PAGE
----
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Guilty, Guilty, Guilty

When a jury gets a case late one day, and has a verdict ready by early afternoon the next day, that is usually not a great sign for the defense. And indeed, the Derek Chauvin jury, after taking just 10 hours to consider three different charges, found him guilty on all three.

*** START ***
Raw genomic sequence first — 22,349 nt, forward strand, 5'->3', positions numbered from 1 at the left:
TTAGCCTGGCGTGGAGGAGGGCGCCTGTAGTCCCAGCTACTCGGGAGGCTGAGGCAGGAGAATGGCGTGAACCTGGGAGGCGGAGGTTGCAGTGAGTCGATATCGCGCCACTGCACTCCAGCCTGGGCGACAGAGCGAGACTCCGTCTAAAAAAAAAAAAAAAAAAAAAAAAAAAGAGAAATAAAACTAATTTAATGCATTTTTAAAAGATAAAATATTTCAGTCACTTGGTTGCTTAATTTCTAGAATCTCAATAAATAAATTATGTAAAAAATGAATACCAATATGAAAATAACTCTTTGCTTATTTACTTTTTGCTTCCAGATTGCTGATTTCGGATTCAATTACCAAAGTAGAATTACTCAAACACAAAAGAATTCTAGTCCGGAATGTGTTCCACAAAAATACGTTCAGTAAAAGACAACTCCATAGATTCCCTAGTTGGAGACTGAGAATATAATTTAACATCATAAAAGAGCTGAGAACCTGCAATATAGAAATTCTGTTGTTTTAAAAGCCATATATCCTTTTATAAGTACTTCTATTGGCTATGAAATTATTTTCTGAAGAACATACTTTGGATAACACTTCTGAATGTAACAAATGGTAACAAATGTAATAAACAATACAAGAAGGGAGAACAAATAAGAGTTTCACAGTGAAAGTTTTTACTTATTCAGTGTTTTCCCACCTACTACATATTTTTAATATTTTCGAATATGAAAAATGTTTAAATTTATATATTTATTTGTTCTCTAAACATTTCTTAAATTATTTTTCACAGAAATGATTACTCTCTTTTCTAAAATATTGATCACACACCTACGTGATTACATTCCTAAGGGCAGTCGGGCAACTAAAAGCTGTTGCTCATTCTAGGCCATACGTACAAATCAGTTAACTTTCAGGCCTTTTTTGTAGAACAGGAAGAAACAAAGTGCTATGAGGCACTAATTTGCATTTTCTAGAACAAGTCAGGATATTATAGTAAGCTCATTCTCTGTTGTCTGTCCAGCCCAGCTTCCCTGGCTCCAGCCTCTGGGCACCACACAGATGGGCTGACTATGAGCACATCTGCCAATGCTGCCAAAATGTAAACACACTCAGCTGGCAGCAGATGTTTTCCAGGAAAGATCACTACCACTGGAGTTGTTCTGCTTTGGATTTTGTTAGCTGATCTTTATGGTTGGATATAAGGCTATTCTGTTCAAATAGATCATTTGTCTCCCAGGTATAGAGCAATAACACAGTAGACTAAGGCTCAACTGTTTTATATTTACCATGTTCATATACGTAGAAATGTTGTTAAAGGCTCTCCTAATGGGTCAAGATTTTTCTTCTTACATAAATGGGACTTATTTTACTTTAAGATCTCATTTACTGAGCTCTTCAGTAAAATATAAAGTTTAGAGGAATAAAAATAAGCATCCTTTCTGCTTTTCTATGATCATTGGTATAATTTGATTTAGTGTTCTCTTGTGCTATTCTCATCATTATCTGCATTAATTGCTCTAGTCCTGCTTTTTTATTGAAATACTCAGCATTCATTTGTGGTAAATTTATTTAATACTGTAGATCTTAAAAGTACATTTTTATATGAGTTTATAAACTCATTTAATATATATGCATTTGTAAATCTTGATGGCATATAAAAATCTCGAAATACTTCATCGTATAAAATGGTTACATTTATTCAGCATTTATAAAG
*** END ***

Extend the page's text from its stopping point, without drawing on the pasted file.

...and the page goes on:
In the short term, just about everyone who is not Derek Chauvin dodged a bullet. The crowds gathered in Minneapolis and elsewhere to await the verdict reacted with relief and, in some cases, joy, and there was no violence or unrest. Joe Biden, who was pleased as punch to avoid that particular landmine, delivered brief remarks in which he described the verdict as "a giant step towards justice in America," but also said there is more work to be done. VP Kamala Harris observed that "Black men, in particular, have been treated throughout the course of our history as less than human ... Their lives must be valued in our nation." The President and VP also spoke to George Floyd's family on the phone, and said the Floyds would come to the White House for a visit.